HB Studios, the team behind some of EA’s sports games in the PS2 era, and more recently Rugby World Cup 2011 on Xbox 360 and PS3, have just released The Golf Club – a next-gen sports game that contending against the big shots without any official licenses.
The Canadian studios has placed its emphasis on creating sports titles with solid gameplay customisation and great social features to offer something with more substance beyond a bunch of licenses.
“That’s what we’re trying to figure out: How, as a smaller independent developer, can you make sports games in a more accessible way?” said HB Studios executive producer Peter Garcin in an interview with GamesIndustry.biz.
“We’re finding a way to do those well, even though they can’t support the budgets that FIFA and Madden have. That’s really important to us. As a creative studio, as a business, how do develop titles of that scale effectively, sustainably, and in a way that’s still compelling to players as well.”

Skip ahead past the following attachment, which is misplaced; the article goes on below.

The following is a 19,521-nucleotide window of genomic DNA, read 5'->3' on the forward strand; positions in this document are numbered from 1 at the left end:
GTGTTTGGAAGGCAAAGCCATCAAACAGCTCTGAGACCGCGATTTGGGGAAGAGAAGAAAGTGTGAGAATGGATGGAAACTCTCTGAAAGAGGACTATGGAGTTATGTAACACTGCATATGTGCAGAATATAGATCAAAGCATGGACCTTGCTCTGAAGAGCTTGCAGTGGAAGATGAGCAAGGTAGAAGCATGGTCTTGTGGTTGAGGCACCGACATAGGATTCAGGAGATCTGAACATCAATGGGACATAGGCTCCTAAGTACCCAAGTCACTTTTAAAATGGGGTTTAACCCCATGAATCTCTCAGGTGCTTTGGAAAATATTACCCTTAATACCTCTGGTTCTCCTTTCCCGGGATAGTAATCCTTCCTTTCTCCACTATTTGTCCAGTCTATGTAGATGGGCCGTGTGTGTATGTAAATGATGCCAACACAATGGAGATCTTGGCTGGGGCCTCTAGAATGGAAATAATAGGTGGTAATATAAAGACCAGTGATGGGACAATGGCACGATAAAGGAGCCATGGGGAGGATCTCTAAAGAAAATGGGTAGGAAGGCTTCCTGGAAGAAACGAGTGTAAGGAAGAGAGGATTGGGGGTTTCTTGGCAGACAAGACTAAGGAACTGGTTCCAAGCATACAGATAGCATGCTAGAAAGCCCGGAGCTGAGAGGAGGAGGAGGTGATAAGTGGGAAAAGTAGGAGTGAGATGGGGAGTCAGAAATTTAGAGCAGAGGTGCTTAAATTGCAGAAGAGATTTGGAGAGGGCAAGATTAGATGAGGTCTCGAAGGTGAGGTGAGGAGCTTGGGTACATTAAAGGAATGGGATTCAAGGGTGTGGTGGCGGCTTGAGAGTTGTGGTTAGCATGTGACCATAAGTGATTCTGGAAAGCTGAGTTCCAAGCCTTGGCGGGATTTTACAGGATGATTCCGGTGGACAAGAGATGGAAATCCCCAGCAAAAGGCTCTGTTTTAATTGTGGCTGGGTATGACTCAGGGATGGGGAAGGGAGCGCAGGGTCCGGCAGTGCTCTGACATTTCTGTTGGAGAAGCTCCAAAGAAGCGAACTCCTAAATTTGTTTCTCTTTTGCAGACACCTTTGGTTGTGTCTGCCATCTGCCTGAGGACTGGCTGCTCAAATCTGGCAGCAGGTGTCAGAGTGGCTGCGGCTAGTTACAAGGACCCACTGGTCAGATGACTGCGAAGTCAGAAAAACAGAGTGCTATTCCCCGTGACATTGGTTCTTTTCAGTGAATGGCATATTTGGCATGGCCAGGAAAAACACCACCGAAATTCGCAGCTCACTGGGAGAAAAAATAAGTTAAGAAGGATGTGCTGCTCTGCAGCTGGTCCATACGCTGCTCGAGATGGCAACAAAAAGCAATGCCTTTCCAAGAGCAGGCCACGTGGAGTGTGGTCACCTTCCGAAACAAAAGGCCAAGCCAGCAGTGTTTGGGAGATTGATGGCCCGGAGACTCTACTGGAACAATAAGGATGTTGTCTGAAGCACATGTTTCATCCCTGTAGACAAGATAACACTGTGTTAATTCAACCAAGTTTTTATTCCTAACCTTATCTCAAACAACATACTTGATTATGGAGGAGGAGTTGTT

“We didn’t need licenses,” added HB Studios producer Anthony Kyne. “I remember putting George Courtney, the [football] referee, on the front of a box, and nobody said a word. We had Andy Gray on Kick Off 2. I mean, it was wrong, and it’s better now that people are earning some money out of it, but it’s just become stupid in terms of the expense.
“Look at a sport like Formula One. I had a friend who worked at Sony on that franchise, and Formula One basically owns the game. They [Sony] couldn’t do anything to it without them having final say. You’re restricted in development and it’s costing you millions, so even breaking even is really hard.”
Neither Kyne or Garcin argue the impossibility of official licensing as a good thing, exactly, but they do believe it can be turned to the studio’s advantage.
“What’s the actual game? What do people really like to do? How do we make that the core loop, and make that as good as possible?”
HB Studios is currently hard at work at the long-anticipated Rugby 15, the first rugby games since the 2011 release which tied into the World Cup.